- The woman because she was dirty: Now don’t get me wrong, this woman was also desperate. She had, spent her life on doctors who gave her no hope. Yet that itself didn’t lead her to fall at Jesus feet, that led her to touch his robe as the crowd pressed around. She was healed by her faith before she fell at Jesus feet. So what led her to fall at his feet? She felt shame. Jesus asked who touched her, knowing that the Holy Spirit had worked through him to heal someone. When Jesus said “Who touched me?” look at verse 45: all denied it. Why would this woman deny touching Jesus? Why? Remember why this woman touched Jesus. She had been bleeding for 12 years. According to Jewish law, she was ritually unclean and would have been isolated from the crowds of people. Moreover, she would have been set apart so that she wouldn't contaminate others. Most definitely she was not to touch anyone, for then they would also be unclean. So why wouldn’t she want to admit to touching Jesus? She only knew shame her whole life, and admitting that she had touched Jesus would have been like yelling fire in an auditorium. For she did not only touch Jesus. Luke notes twice how the crowd was pressing around Jesus. This unclean woman would have touched dozens, if not hundreds of people to get to Jesus. With the crowds pressing around, this woman had a choice to make, would she confess Jesus before the crowds and risk shaming herself more, or would she let the crowds choke out her faith, like the thorns choked out the seed in the earlier parable. Yet listen, Jesus drew her out of her shame. He did not let her cower and withdraw. “Someone touched me. who was it?” Verse 47: And when the woman saw that she was not hidden, she came trembling, and falling down before him declared in the presence of all the people why she had touched him, and how she had been immediately healed. Did you get that? In the presence of all the people she declared why she had touched him and that she had been healed. She falls at Jesus feet because she believes she is dirty and feels great shame. How will Jesus respond before this crowd? “Daughter, your faith has made you well; go in peace.” Its beautiful. Jesus calls this woman, probably older than him, daughter. He not only heals her and declares her clean before all the people, but speaks to her as his own family. Remember what he said before, “He who hears the word of God and does it is my mother and my brothers and my sisters. And my daughter.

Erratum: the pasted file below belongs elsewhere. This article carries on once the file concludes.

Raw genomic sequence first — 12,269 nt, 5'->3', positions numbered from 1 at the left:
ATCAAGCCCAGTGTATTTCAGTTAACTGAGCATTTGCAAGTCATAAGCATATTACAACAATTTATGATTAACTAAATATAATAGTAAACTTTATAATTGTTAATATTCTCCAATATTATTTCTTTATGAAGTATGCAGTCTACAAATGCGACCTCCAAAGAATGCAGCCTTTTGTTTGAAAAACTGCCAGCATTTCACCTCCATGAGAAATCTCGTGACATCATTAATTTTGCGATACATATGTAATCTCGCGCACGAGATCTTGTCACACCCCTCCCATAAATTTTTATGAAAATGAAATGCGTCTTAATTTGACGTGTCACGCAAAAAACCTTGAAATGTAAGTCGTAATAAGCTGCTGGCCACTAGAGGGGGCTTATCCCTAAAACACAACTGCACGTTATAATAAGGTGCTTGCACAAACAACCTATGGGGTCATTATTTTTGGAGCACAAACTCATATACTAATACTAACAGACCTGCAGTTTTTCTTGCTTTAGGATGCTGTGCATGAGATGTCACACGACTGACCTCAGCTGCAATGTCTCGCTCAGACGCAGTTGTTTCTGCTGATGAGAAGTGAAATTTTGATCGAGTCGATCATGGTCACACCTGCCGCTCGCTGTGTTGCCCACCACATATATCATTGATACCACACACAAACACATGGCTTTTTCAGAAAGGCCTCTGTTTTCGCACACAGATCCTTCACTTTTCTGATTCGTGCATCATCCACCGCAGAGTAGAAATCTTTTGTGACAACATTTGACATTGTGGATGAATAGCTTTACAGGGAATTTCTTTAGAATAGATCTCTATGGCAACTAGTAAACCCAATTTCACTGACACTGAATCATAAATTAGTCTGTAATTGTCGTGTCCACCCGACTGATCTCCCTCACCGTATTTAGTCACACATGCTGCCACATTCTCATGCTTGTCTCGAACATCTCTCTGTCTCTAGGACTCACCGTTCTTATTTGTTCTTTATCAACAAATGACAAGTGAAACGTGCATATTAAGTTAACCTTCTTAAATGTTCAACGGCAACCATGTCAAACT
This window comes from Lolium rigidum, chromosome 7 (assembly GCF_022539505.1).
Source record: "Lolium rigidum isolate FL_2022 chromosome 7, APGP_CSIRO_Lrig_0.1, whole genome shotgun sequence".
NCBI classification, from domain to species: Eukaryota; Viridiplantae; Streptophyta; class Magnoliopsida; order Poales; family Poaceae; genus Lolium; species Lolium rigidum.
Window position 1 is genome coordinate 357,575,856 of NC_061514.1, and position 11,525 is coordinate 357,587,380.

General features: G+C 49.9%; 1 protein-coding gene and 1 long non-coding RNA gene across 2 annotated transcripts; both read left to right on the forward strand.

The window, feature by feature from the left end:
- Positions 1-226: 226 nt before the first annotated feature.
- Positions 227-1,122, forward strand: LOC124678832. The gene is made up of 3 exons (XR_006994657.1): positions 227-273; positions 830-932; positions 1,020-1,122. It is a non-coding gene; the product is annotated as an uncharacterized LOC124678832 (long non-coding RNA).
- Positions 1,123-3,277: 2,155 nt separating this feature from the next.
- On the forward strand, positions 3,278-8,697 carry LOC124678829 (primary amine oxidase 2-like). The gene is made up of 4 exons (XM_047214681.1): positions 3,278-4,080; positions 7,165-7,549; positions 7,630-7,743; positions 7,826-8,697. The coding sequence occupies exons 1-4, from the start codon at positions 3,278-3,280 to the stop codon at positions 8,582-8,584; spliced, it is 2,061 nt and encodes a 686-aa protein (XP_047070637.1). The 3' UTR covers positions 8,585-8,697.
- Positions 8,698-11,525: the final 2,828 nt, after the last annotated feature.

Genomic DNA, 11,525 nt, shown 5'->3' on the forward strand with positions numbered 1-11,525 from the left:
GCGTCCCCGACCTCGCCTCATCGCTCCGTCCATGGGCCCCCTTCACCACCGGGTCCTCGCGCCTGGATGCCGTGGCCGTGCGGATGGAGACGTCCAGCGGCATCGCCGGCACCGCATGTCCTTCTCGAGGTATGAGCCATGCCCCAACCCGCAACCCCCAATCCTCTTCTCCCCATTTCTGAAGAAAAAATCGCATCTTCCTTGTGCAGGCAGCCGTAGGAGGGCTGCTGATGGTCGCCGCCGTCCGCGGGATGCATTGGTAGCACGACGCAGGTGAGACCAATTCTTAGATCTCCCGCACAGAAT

Listen, here’s the other way to live. Turn your shame and desperation over to Christ.